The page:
Pub: Sydney Morning Herald
Don’t just tinker with Taylor
This time next year Taylor Square will be clean and coherent or that’s the theory, writes Elizabeth Farrelly.
It is one of the fragrant ironies of city life that quality in the public realm tends to drop as private opulence rises.
No surprise really. The priorities that nurture personal wealth are seldom based on unfettered generosity, and right-wing councils reduce rates because that’s how they stay in power. If power is quite the word.
In the loveless streets of Bellevue Hill, for instance, triple garages align F-U-fashion to uphold the Aston Martin’s right to a harbour view before that of the mere on-street biped. Servants’-entrance mentality, only worse.
And yet, one would like to argue, the values that mark civilisation are precisely those that lift our half-evolved species above the self’s limited prospect to a wider, more abstract view of shared benefit.
“Nothing” declaimed the report of Sydney’s Improvement Commission, 1909, “contributes so much to the dignity and character of a city as open spaces artistically treated. Sydney is fortunately rich in opportunities of this kind.”
Nearly 100 years on, Sydney is still opportunity-rich and achievement-poor in this particular regard.
Always loathe to promote communal over private interests, we make do with public spaces comprising, often as not, little more than road closures. Martin Place, Pitt Street Mall, even the quasi-public Australia Square.
Nowhere is our expedient and derisory attitude to public space more obvious than at the warmed-over traffic island we euphemise as Taylor Square.
At Taylor Square, a six-way crossroads comparable, at least in plan, to the Beaux Arts etoile idea (see Paris), half of the incoming roads are now closed, post-Eastern Distributor. But those remaining are still very much in charge, effecting a fragmentation that the State Government’s proposed boundary changes, splitting the space again, can only exacerbate.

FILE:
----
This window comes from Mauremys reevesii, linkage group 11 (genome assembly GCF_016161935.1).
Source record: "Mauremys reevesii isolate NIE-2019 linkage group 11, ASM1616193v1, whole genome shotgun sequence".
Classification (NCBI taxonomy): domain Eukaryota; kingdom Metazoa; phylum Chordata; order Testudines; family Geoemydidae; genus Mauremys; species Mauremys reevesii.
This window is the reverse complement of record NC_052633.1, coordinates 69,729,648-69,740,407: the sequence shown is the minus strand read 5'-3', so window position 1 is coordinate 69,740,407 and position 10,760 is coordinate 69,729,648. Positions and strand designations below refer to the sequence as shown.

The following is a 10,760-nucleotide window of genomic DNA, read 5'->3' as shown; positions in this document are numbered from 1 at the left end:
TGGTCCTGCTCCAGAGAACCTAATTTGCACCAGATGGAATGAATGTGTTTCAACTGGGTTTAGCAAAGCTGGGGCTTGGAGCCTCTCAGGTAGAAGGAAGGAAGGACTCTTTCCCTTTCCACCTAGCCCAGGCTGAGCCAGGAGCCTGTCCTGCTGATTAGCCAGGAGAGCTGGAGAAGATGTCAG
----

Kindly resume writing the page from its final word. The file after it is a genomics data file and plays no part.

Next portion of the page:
Taylor Square boasts a collection of old brick-and-sandstone public buildings (1824 jail, 1834 courthouse, 1899 police station, 1912 church, 1890 hospital, 1907 public conveniences and Sydney’s first electricity sub-station, 1904) outdone in Sydney only by College and Macquarie streets.
The ridge on which it sits is an ancient Koori track, which later came to divide Sydney’s wealthy, on the fertile land north of Oxford, from the poor, swamping-it to the south.
This track, Oxford Street, Darlinghurst, is now “one of the most intact late Victorian and Edwardian streetscapes in Sydney” and favoured locus for the shop-till-you-drop set.
More than that, Taylor Square marked the conjunction of vast early land holdings (in particular the Riley and Palmer estates; both later became victims of forced fire sales) and sits atop Busby’s Bore, Sydney’s first reticulated water source.
It has witnessed just about every major procession, from Federation to Henry Lawson’s funeral, from military parades to labour marches, from public hangings to Easter parades and from carol services to Mardi Gras’ annual festival of the flesh.
Named in 1909 for Sydney’s full-on, slum-clearing, street-widening lord mayor, Sir Allen (“let them build suburbs”) Taylor, Taylor Square has been a centre of student life and club culture since the 1960s. And, since the first gay pride march of 1978, a global pink precinct to rival Haight Ashbury.